Lets say I do something like this
int *array; array = new int;
How is memory set up for this array?
What type is
array? (a pointer? an int?)
This code first allocates room for a pointer called array. This memory is allocated on the stack.
Next, it allocates a block of memory from the heap to hold 10 integers and assigns the address to
And for God's sakes, start accepting some answers that people are giving you!
In this case,
The memory is pretty simply a pointer pointing to memory to hold 10 ints that's allocated somewhere on the free store (which translates mostly to: "we honestly don't care about its address, we just care that it's our memory and we can use it 'til we delete it").
Note that in this case, you're depending on an equivalence that was originally defined in C: that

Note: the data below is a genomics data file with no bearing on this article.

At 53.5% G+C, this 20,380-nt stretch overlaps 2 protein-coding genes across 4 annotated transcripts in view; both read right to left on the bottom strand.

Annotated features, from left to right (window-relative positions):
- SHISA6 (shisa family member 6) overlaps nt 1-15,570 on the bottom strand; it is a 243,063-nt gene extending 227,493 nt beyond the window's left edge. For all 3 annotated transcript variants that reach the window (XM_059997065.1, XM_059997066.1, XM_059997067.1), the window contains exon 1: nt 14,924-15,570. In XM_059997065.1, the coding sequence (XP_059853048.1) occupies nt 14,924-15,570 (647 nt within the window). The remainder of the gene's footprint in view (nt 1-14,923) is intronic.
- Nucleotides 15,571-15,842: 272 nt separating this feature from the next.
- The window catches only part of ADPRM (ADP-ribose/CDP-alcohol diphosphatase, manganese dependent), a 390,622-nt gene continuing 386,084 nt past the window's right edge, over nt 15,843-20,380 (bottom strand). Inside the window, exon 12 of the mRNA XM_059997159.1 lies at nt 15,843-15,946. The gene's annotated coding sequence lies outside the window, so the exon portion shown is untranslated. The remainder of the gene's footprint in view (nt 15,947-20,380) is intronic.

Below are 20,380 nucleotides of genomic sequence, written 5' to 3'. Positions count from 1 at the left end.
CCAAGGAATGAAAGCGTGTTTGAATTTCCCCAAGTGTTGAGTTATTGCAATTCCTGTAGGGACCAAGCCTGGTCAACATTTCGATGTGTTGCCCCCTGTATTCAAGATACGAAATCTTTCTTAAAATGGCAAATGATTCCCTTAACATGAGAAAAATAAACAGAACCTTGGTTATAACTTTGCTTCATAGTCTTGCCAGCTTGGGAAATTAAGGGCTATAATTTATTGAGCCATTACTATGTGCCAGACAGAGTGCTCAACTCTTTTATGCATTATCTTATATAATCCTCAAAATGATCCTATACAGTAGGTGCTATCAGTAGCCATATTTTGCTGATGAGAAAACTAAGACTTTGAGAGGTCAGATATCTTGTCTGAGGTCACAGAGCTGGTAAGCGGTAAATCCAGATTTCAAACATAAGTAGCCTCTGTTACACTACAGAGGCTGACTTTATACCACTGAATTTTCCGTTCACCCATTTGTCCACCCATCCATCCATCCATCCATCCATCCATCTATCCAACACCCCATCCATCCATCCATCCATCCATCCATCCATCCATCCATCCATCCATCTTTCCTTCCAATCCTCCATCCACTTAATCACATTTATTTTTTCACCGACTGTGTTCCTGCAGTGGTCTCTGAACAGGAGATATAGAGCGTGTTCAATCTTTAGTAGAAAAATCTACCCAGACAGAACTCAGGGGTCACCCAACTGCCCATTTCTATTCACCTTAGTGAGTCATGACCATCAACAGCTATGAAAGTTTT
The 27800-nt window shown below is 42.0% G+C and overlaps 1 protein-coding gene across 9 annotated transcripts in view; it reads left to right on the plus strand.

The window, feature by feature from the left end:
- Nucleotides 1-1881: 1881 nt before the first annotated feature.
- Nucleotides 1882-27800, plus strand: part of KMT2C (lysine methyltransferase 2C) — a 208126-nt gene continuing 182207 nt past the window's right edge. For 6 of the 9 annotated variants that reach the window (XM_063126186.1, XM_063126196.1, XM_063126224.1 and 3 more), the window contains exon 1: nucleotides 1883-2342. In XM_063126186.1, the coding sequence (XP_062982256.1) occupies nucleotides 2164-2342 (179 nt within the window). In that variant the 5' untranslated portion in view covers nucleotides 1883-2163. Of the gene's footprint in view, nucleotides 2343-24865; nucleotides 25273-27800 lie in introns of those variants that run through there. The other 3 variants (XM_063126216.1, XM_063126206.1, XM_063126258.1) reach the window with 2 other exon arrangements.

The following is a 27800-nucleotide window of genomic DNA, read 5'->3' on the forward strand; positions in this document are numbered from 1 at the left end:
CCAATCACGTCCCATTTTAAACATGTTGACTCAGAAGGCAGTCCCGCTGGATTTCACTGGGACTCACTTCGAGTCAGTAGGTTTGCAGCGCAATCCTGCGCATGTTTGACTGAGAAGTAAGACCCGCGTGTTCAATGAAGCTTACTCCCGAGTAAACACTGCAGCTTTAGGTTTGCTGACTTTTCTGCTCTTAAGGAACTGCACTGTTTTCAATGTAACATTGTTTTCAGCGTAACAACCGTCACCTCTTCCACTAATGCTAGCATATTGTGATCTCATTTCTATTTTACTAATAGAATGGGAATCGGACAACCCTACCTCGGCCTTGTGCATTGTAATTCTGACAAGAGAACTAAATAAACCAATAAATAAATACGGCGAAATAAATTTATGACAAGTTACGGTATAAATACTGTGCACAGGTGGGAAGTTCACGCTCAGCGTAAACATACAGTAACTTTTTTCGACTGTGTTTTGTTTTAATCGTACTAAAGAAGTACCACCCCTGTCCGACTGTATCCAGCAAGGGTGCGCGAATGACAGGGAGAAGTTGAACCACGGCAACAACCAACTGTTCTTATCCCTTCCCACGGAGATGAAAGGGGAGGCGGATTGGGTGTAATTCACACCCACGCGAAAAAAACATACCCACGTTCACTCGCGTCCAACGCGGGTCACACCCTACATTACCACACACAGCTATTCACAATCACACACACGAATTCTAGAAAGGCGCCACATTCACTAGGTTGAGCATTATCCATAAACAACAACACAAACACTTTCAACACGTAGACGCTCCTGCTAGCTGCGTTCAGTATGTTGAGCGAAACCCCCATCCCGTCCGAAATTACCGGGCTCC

One minor detail: you shouldn't do this -- probably ever. There's almost never a good reason to use
array, as an element of the array, is an int.
array has already been declared a pointer to an int.
In memory, the 'new' call allocates a single block of space to hold ten integers. 'array' is a pointer to the start of that block. array is the first element. array is the second, and so on.
Once you've finished with the memory, you must return it to the free store using